Well, the Hereditary trailer’s a very fine trailer, there’s no doubt about that. The movie as a whole? Ari Aster’s debut follows in the line of a number of recent lauded-to-the-heavens (or hells) horror movies that haven’t quite lived up to their hype (The Babadook, for example). In Hereditary‘s case, there’s no doubting Ari Aster’s talent as a director. Instead, I’d question his aptitude for horror.
Or rather, his aptitude for horror when it’s overtly identifiable as such. Because, when Hereditary is focussing on a dysfunctional family with unsettling, possibly uncanny or even supernatural elements percolating around the edges of the frame, it’s tremendously effective; the phrase “glacial pacing” seems to have been designed with Aster in mind.
Conversely, when it decides to double down on this being a full-blown horror movie, it starts to fall apart, alternately betraying itself as predictable or ridiculous, and has to rely on Aster the director provocatively kindling dread and disturbance as a counterbalance to the misjudged extremities of his own screenplay.
Even in the early scenes, however, there’s a feeling Aster is too in thrall to an identifiable horror pedigree. The picture’s sound design is often highly impressive, particularly in its assembly of offscreen sounds one can’t quite contextualise, or those all-important tongue clicks as punctuation points. But there’s also an over-reliance on an ominously persistent heartbeat effect that ends up feeling a little cheap, so pervasive is it. I began trying to envision the scenes without this amped-up atmosphere, half-wondering if they wouldn’t have been the more effective for it.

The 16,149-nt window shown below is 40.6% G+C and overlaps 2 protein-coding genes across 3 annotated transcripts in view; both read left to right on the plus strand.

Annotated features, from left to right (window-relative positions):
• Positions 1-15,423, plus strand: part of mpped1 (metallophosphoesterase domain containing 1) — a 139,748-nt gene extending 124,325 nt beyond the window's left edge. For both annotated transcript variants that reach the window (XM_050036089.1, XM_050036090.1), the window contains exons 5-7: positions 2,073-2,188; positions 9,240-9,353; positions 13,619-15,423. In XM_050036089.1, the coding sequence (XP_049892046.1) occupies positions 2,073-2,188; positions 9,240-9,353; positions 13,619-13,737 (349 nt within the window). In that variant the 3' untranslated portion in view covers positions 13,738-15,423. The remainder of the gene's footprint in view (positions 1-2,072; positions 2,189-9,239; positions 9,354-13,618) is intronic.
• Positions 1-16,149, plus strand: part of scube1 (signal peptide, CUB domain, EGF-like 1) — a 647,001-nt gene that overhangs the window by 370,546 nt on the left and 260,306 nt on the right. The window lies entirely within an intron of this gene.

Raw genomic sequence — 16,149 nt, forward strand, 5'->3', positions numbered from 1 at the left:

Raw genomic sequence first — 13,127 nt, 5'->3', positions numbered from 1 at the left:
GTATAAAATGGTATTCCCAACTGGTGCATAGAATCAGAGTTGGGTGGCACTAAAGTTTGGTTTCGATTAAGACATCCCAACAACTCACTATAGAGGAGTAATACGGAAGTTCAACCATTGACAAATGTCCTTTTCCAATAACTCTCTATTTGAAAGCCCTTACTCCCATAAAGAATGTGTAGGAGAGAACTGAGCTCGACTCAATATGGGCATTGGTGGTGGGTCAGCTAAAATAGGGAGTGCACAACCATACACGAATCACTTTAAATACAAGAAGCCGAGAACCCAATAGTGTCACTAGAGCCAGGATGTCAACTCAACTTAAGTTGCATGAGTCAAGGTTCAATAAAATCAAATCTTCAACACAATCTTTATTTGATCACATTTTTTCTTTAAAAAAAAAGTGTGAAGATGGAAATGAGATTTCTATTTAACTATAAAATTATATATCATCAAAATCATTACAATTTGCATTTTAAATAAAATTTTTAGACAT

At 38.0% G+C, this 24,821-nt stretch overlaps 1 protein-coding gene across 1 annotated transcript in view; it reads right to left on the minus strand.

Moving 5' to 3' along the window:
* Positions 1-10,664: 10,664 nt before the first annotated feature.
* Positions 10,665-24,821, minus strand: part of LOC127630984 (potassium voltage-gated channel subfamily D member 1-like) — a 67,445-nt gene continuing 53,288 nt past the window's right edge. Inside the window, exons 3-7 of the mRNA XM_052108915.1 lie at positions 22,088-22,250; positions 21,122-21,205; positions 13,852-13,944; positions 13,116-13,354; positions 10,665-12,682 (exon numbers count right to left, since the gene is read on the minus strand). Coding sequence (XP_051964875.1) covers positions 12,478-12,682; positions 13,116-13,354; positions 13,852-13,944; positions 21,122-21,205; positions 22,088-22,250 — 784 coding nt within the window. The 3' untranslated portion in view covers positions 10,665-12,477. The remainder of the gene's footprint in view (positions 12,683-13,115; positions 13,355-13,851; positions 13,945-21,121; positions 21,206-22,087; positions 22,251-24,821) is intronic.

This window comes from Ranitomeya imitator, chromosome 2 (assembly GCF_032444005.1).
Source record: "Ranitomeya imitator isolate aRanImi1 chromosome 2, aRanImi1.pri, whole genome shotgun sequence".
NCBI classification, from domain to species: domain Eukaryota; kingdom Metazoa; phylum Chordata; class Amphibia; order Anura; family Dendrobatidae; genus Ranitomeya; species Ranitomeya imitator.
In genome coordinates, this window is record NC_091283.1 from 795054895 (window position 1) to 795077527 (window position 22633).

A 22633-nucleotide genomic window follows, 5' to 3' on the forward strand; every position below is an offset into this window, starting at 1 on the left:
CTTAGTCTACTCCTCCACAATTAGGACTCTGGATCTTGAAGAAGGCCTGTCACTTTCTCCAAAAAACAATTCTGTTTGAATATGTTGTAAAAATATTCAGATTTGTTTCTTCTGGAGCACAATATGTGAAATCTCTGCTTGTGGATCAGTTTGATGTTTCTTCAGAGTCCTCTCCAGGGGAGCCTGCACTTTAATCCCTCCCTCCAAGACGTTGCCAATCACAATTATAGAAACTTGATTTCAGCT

That may be telling. Aster told Empire magazine “I never really wanted to be a horror director; there’s a part of me that resists it“. I can see that, as the movie’s standout scenes don’t require the genre bracket for their success. Both focus on Toni Collette’s Annie Graham, gradually unravelling in the wake of the death of the mother she became estranged from, and then, in quick succession, the daughter (Milly Shapiro’s Charlie) who has been horrifically and bizarrely killed in an auto accident (not since Michael Caine in The Hand has the loss of body mass wavered so strongly between shock and unintentional hilarity; while it’s surely the case that the director intended the picture to carry a darkly humorous streak – I’ve seen it said he finds The Shining very funny, and rightly so – I’m not sure that was his objective in that scene).
Collette’s performance, powerhouse and bowdlerising all in her way, is the glue that holds Hereditary together, at least until she’s no longer present enough to insulate it. We observe Annie’s retreat into a controllable world of miniatures from the first, one also providing clues to there being something terribly wrong with the family (what kind of self-deluded offspring doesn’t think it’s horrendously weird to make a model of gran baring her teat to suckle her grandchild… although, what kind of self-denying husband – Gabriel Byrne’s Steve – doesn’t draw the considerable line at a diorama of their decapitated daughter?)
The first scene that really made me take notice was Annie visiting the bereavement support group, where she goes from wishing to avoid speaking to unleashing a torrent of astonishing and shocking admissions – all of which are far more effective than Aster subsequently deciding to show the astonishing and shocking, in order to up the ante. On the one hand, it’s a breathless gasp of exposition that could be argued as ungainly, but on the other, Collette’s delivery renders the monologue entirely compelling, and its unwholesome nature and the stunned reactions of the group also make it rather funny.